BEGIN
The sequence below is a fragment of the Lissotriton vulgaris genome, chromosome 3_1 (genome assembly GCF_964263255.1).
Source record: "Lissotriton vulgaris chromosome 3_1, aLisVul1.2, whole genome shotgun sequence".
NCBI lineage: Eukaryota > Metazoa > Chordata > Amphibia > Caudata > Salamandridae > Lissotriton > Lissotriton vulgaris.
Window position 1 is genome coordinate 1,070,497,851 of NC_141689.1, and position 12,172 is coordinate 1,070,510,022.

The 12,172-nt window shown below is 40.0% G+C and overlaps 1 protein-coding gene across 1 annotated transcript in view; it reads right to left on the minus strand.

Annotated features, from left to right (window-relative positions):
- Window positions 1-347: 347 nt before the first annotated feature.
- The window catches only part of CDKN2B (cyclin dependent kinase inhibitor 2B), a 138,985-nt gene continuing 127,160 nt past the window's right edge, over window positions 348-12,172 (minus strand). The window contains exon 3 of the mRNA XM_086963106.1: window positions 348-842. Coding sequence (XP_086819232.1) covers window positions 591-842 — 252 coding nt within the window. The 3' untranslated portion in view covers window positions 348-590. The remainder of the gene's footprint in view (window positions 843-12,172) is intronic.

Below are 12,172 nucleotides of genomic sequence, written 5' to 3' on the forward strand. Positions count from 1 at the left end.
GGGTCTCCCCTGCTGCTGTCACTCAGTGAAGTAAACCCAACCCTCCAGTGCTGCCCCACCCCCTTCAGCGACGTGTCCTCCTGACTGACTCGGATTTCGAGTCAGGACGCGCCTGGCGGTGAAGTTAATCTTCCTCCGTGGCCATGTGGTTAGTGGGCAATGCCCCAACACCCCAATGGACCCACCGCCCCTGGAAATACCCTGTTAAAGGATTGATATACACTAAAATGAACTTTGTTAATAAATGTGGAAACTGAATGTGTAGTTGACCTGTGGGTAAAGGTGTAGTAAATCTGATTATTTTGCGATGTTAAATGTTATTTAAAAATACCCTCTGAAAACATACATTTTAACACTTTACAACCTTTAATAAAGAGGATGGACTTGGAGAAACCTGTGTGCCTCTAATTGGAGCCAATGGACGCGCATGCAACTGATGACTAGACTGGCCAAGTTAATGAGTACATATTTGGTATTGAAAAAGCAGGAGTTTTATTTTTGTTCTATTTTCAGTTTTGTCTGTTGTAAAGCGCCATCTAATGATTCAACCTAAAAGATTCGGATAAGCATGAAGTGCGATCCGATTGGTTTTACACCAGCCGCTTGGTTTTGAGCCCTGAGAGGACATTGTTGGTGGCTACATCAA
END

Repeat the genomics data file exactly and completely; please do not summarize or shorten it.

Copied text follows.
The sequence below is a fragment of the Lissotriton vulgaris genome, chromosome 3_1 (genome assembly GCF_964263255.1).
Source record: "Lissotriton vulgaris chromosome 3_1, aLisVul1.2, whole genome shotgun sequence".
NCBI lineage: Eukaryota > Metazoa > Chordata > Amphibia > Caudata > Salamandridae > Lissotriton > Lissotriton vulgaris.
Window position 1 is genome coordinate 1,070,497,851 of NC_141689.1, and position 12,172 is coordinate 1,070,510,022.

The 12,172-nt window shown below is 40.0% G+C and overlaps 1 protein-coding gene across 1 annotated transcript in view; it reads right to left on the minus strand.

Annotated features, from left to right (window-relative positions):
- Window positions 1-347: 347 nt before the first annotated feature.
- The window catches only part of CDKN2B (cyclin dependent kinase inhibitor 2B), a 138,985-nt gene continuing 127,160 nt past the window's right edge, over window positions 348-12,172 (minus strand). The window contains exon 3 of the mRNA XM_086963106.1: window positions 348-842. Coding sequence (XP_086819232.1) covers window positions 591-842 — 252 coding nt within the window. The 3' untranslated portion in view covers window positions 348-590. The remainder of the gene's footprint in view (window positions 843-12,172) is intronic.

Below are 12,172 nucleotides of genomic sequence, written 5' to 3' on the forward strand. Positions count from 1 at the left end.
GGGTCTCCCCTGCTGCTGTCACTCAGTGAAGTAAACCCAACCCTCCAGTGCTGCCCCACCCCCTTCAGCGACGTGTCCTCCTGACTGACTCGGATTTCGAGTCAGGACGCGCCTGGCGGTGAAGTTAATCTTCCTCCGTGGCCATGTGGTTAGTGGGCAATGCCCCAACACCCCAATGGACCCACCGCCCCTGGAAATACCCTGTTAAAGGATTGATATACACTAAAATGAACTTTGTTAATAAATGTGGAAACTGAATGTGTAGTTGACCTGTGGGTAAAGGTGTAGTAAATCTGATTATTTTGCGATGTTAAATGTTATTTAAAAATACCCTCTGAAAACATACATTTTAACACTTTACAACCTTTAATAAAGAGGATGGACTTGGAGAAACCTGTGTGCCTCTAATTGGAGCCAATGGACGCGCATGCAACTGATGACTAGACTGGCCAAGTTAATGAGTACATATTTGGTATTGAAAAAGCAGGAGTTTTATTTTTGTTCTATTTTCAGTTTTGTCTGTTGTAAAGCGCCATCTAATGATTCAACCTAAAAGATTCGGATAAGCATGAAGTGCGATCCGATTGGTTTTACACCAGCCGCTTGGTTTTGAGCCCTGAGAGGACATTGTTGGTGGCTACATCAA